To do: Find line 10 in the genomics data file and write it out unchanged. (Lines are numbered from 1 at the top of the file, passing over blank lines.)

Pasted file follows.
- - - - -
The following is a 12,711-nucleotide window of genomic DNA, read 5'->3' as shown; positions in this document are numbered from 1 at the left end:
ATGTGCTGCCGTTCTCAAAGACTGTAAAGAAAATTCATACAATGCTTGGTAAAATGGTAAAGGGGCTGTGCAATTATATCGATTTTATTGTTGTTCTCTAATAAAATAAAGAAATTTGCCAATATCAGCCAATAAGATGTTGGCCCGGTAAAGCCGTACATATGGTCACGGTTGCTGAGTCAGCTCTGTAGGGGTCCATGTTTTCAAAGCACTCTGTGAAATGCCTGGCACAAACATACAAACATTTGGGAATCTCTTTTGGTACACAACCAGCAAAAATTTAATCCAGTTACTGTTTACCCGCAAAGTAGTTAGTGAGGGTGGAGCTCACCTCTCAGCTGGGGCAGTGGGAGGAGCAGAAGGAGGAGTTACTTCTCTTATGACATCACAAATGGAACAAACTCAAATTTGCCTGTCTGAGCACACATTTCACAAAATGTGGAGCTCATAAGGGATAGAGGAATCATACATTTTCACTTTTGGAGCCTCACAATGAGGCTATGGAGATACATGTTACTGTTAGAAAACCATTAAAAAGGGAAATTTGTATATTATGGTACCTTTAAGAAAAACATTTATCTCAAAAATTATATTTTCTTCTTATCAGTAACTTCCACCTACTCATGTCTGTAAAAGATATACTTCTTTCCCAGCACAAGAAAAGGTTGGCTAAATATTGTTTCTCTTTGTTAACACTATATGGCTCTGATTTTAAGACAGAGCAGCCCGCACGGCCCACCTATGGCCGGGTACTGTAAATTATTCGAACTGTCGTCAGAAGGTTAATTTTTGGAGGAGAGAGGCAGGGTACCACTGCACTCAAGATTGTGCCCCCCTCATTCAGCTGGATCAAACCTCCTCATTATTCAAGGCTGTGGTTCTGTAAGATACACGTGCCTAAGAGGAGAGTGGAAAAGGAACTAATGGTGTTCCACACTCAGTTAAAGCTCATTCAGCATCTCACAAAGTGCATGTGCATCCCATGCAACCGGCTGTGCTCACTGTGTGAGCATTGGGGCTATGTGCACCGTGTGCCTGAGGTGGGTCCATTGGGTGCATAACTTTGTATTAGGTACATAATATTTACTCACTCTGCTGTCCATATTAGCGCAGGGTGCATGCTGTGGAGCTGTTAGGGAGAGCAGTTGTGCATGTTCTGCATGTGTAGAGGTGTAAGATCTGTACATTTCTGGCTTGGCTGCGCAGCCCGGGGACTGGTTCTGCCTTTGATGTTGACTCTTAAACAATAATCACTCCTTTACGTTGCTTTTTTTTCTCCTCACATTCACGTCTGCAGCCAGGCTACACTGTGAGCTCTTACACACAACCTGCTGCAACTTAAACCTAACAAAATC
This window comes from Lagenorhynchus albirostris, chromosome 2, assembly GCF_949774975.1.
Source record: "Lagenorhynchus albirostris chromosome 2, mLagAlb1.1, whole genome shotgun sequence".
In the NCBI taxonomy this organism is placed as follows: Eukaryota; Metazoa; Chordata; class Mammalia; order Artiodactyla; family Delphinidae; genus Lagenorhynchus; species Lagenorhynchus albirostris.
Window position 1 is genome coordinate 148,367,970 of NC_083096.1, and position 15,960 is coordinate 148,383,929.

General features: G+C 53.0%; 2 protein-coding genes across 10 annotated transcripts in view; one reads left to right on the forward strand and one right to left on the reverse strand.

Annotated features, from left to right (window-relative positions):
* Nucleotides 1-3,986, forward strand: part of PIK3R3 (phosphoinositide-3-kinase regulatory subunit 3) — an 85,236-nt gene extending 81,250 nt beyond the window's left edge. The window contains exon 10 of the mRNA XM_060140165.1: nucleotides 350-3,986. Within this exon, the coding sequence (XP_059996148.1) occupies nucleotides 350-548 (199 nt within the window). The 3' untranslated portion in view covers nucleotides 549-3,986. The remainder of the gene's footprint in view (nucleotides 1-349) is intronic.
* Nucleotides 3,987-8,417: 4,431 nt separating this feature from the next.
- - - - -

* Nucleotides 3,987-8,417: 4,431 nt separating this feature from the next.